January 15, 2009

hymn backgrounds - "How Great Thou Art"

this Sunday, the song opening the worship at Grace Presbyterian will be "How Great Thou Art". I was already familiar with the recent history of this song: one of the most popular Gospel songs of the 20th century, popularized during the height of the Billy Graham Crusades. As I was scouring the internet to find the lyrics to place in Power Point, I found a little bit more about the background, which is quite fascinating.

Briefly, it was originally a poem by a Swedish minister, written during the late 19th century. It was later picked up by churches and sung to a traditional Swedish folk tune. In the 1920s, a missionary in Eastern Europe, Stuart Kine, heard the song and "translated" it into English. I put that in scare quotes because it is a rough rendering and rethinking of the original text. It was then picked up by Edwin Orr, a professor at Fuller Theological Seminary, in the late 1940s. From there, it was passed along to Manna Music, Inc., who purchased the publishing rights from Stuart Kine.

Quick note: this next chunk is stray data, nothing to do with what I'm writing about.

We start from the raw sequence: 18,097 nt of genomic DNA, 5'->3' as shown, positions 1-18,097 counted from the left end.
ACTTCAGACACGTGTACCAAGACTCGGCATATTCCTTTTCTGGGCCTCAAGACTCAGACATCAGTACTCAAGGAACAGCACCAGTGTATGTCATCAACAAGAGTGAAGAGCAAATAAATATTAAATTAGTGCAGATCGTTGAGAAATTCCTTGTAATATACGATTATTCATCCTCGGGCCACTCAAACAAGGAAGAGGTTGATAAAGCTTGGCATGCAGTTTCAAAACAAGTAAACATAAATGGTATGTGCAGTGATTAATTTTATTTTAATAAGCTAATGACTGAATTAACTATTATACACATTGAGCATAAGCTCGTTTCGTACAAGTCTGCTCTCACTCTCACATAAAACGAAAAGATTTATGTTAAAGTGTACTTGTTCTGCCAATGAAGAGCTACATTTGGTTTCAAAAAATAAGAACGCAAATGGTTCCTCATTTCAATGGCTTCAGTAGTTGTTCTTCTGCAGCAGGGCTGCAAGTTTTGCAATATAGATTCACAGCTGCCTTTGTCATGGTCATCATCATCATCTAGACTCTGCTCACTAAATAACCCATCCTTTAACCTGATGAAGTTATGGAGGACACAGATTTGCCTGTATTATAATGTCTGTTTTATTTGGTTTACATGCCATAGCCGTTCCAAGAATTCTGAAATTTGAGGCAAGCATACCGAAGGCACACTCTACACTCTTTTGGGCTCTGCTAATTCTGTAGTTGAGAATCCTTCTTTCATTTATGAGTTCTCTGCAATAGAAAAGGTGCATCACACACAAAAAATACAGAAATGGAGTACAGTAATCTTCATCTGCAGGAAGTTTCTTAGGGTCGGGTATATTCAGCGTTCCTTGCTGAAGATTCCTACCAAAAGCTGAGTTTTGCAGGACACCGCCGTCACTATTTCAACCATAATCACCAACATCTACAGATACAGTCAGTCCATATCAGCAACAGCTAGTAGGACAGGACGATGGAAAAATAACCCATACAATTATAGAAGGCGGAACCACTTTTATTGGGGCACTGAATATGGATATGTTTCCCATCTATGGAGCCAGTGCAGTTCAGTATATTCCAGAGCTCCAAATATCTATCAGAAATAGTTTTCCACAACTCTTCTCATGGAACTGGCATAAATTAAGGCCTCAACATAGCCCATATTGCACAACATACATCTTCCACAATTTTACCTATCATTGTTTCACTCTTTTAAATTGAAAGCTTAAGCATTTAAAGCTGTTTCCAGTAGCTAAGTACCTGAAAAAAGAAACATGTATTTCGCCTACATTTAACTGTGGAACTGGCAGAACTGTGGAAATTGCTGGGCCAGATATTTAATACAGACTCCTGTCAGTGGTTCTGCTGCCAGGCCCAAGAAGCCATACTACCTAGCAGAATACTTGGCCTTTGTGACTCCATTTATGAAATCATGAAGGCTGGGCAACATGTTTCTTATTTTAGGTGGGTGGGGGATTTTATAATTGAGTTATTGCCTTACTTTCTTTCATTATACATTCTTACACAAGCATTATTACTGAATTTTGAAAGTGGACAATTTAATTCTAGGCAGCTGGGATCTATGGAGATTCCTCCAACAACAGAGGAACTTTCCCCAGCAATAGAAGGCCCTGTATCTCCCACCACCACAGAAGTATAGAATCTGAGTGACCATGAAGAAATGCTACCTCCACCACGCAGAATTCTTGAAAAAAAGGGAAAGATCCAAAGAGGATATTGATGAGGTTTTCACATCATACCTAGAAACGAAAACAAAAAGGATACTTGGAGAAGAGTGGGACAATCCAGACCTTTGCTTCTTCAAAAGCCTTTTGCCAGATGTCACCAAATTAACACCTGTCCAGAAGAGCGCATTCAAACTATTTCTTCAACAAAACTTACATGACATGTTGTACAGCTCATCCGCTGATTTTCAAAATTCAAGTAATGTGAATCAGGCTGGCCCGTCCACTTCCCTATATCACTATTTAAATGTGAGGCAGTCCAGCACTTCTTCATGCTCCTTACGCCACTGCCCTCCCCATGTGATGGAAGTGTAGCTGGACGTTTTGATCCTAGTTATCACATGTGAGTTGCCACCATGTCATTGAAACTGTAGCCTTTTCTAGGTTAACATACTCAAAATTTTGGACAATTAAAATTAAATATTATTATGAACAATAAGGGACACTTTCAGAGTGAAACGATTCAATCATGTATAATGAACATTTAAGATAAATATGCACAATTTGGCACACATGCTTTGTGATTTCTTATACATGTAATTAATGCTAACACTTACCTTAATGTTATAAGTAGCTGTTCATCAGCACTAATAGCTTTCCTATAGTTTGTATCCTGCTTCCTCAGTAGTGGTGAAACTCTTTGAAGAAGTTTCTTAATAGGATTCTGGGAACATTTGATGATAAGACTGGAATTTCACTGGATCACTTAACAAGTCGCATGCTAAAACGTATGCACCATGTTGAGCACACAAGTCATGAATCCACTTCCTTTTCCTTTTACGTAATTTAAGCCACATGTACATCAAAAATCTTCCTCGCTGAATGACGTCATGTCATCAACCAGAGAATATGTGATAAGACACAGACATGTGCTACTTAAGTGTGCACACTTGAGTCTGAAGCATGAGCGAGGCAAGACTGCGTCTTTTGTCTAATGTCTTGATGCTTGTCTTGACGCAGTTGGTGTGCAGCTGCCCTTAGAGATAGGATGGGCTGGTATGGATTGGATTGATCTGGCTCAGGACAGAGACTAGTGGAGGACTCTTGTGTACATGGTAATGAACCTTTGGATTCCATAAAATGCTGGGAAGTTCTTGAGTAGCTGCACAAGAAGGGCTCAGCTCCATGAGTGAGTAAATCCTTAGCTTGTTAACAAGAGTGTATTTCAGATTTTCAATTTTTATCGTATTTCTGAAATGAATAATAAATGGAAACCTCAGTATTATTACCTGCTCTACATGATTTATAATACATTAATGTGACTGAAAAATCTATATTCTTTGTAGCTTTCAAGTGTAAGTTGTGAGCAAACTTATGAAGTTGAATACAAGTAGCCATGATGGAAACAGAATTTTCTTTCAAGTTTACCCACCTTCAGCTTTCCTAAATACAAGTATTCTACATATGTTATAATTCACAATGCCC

The song covers a number of themes--of creation and redemption--and then returns to the refrain as a moment of reflection upon the truths just sung. What is most fascinating are two verses that have been translated into English, but have never appeared in a hymnal that I have come across. I find them interesting because these verses go off into different themes not covered in the other verses. I believe that if sung in its entirety--all 6 verses--there would be way too much to ponder. This lack of thematic directness differentiates "How Great Thou Art" from hymns, in the strictest sense, and drops it into the category of Gospel Song.

This Sunday we will sing just 2 verses of the 4 printed in the Trinity Hymnal. I picked these as they are in my opinion the most concise, keeping this song as to the point as possible. The arrangement is a version of Paul Baloche's recent recording of the tune; I have posted a video for it below, along with a few links to further information on the history of the song and the many men that it took to bring it to the present form we sing today.

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1 comment:

Peggy Chen said...

we had this song at our wedding! i think we sang two verses in chinese or something like that.